The Comprehensive Economic and Trade Agreement (CETA) between Canada and its second-largest trading partner, the European Union, took effect on Sept. 21, 2017.
As is the case with Canada’s other free trade agreements, CETA contains provisions governing the ability of European citizens to enter Canada to work without a permit (as business visitors), as well as the possibility to obtain work permits that are exempt from a Labour Market Impact Assessment (LMIA). The LMIA is a mandatory step for many employers, who must demonstrate that there is a need for a foreign worker. In most cases, they will need to prove that there is shortage of local talent available to take the job.
CETA’s immigration provisions are found in Chapter 10. Some provisions are similar to those in other free trade agreements, while others are new. The duration of the authorized work will vary depending on the category, and there are certain exceptions to CETA provisions that vary depending on the EU member state (as listed in Annex 10-B).
With respect to business visitors, CETA expands on the options available to work without a work permit under ss. 186(a) and 187 of the Immigration and Refugee Protection Regulations. Those who are not eligible under the regular legislative provisions can rely on the list of prescribed activities that qualify as business visits under the agreement. Some of the scenarios are already found in other free trade agreements, such as “meetings,” “research and design” and “after-sales or after-lease services.” There are, however, new activities not listed elsewhere, including “training seminars,” “trade fairs,” “purchasing,” “commercial transactions,” “tourism personnel,” and “translation and interpretation."
The agreement also introduces a second category of business visitors: business visitors for investment purposes. This would comprise European employees in managerial or specialist positions who are responsible for setting up a company but do not engage in direct transactions with the general public and will not receive direct/indirect remuneration from a Canadian source.
It is noteworthy that a business visit under CETA cannot exceed 90 days in any six-month period. As a result, the agreement’s business visitor provisions should only be relied on if a client does not qualify under ss. 186(a) or 187 of the regulations.
In addition to business visits for investment purposes (without a work permit), CETA also contains provisions dealing with LMIA-exempt work permits for investors. These are issued for up to 12 months, though they may be extended at an officer’s discretion.
Investor work permits are available to those making an investment themselves or to those who will establish or administer an investment in a supervisory or executive capacity. CETA investor applications should be assessed using the investor guidelines found in the North American Free Trade Agreement (NAFTA).
Intra-company transfers (ICTs) — referred to as intra-corporate transfers in the agreement — are also included in CETA. While these work permits are possible outside of free- rade agreements, following the authority of s. 205(a) of the regulations, CETA expands the positions under which a company can transfer an employee.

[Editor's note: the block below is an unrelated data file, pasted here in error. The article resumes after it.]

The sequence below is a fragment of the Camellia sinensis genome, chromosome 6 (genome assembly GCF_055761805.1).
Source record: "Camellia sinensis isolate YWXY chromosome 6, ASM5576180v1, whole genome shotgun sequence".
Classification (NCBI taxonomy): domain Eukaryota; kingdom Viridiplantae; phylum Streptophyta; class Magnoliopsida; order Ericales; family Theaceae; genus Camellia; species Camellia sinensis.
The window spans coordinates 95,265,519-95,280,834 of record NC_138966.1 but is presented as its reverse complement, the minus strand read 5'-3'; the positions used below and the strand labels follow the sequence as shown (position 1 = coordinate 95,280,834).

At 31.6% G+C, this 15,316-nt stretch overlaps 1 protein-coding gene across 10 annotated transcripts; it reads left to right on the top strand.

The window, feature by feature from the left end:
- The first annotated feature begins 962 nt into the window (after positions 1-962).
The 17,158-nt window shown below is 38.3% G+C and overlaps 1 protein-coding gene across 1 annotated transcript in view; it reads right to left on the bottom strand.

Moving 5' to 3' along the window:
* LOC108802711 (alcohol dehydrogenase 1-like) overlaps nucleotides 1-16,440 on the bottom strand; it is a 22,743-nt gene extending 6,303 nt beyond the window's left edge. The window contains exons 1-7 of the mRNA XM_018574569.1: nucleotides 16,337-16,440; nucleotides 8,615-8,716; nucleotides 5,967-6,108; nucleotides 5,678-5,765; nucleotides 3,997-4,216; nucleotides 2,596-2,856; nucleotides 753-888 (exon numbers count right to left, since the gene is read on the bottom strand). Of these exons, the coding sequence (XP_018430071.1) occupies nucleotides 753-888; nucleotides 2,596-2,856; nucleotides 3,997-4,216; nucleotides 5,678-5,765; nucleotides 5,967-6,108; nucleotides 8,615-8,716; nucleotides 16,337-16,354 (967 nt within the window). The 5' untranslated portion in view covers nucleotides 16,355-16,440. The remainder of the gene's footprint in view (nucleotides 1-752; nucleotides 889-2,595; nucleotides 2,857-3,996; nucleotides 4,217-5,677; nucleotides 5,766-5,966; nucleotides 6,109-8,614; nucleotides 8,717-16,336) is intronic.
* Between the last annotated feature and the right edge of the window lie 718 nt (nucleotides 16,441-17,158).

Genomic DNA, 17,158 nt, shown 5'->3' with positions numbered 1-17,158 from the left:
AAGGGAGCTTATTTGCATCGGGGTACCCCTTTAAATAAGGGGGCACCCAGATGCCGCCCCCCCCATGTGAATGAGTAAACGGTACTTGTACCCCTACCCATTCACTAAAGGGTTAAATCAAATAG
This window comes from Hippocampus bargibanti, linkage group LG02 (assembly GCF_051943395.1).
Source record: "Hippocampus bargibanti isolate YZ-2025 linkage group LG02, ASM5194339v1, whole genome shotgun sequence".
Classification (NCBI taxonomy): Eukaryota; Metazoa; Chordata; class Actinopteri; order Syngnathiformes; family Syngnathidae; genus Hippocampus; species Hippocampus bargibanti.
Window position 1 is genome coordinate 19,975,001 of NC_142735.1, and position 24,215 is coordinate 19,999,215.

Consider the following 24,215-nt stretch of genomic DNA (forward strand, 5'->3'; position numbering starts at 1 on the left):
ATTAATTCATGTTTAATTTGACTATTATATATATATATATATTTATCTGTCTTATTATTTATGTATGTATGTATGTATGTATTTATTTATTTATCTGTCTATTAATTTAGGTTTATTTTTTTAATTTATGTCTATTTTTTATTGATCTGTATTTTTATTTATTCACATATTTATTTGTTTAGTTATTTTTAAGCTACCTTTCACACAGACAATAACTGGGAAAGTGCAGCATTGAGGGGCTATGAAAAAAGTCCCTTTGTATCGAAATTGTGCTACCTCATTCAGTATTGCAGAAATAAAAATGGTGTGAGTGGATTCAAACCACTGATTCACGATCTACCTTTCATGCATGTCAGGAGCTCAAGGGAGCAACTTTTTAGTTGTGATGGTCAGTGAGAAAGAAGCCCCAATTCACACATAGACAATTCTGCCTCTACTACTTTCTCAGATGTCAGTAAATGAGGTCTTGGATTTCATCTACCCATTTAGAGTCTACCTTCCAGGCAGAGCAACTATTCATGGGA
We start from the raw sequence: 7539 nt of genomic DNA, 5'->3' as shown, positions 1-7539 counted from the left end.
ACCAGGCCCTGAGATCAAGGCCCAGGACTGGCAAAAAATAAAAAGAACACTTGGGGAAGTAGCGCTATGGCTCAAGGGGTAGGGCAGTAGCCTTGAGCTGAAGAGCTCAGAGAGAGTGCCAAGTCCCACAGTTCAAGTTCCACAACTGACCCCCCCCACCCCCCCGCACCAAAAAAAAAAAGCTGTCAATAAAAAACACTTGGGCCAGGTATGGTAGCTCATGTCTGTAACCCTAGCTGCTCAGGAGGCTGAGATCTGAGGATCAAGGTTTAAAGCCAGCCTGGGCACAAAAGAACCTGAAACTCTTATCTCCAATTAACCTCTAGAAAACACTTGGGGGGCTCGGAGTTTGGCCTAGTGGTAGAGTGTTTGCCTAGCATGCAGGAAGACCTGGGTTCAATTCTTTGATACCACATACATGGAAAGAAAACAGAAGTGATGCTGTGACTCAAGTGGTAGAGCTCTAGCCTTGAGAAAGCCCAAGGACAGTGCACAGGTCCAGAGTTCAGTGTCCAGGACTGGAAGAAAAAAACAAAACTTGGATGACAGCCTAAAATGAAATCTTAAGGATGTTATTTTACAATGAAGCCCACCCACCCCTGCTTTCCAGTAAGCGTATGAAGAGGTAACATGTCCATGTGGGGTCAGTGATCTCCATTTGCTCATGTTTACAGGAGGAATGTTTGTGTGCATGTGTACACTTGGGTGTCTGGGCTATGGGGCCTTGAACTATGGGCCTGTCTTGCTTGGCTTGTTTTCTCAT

The agreement provides that European employees who have worked for an EU company for at least one year can be transferred to a position in Canada that involves either senior personnel, specialists or graduate trainees.
Senior personnel under CETA should be processed following the rules of “executive” positions under NAFTA and specialist positions following the rules of “specialized knowledge."
Graduate trainee transfers are not permissible under s. 205(a) of the regulations and are only found in free trade agreements between Canada and Peru, Colombia and South Korea (although in those treaties, they are restricted to management trainees). As a result, this is worth exploring with European clients who are university graduates and are temporarily being transferred to a Canadian company for “career development purposes or to obtain training in business techniques or methods."
ICT work permits under CETA are of a shorter duration than usual. Senior personnel and specialists can enter Canada for up to three years, with a possible extension of up to 18 months. Graduate trainees can enter for up to one year. Spouses of several European ICTs are also eligible for an open work permit under CETA, should they not be otherwise eligible for one.
Lastly, CETA also contains provisions regulating LMIA-exempt work permits for listed professions. However, unlike most free trade agreements, eligible individuals are not those who have been offered employment by a Canadian company, but rather contractual service suppliers and independent professionals. In this regard, the categories for professionals under CETA are most similar to those under the Canada-South Korea agreement.
Contractual service suppliers are employees of an EU company contracted by a Canadian to supply a service. Independent professionals are self-employed individuals with a contract to supply a service to a Canadian. Entries under either category cannot exceed 12 months in any two-year period. Extensions are limited but may be possible at an officer’s discretion.
The list of services sectors that qualify under CETA can be found in Annex 10-E, and it varies between contractual service suppliers and independent professionals. As with other CETA provisions, Annex 10-E also varies by EU member state.
This should serve as a warning that although CETA introduces a whole new range of possibilities, some provisions are rather complex, which would be expected of a multi-party agreement of this magnitude.
Andrew Carvajal is a Toronto lawyer and partner at Desloges Law Group specializing in immigration law, administrative law and Small Claims Court litigation.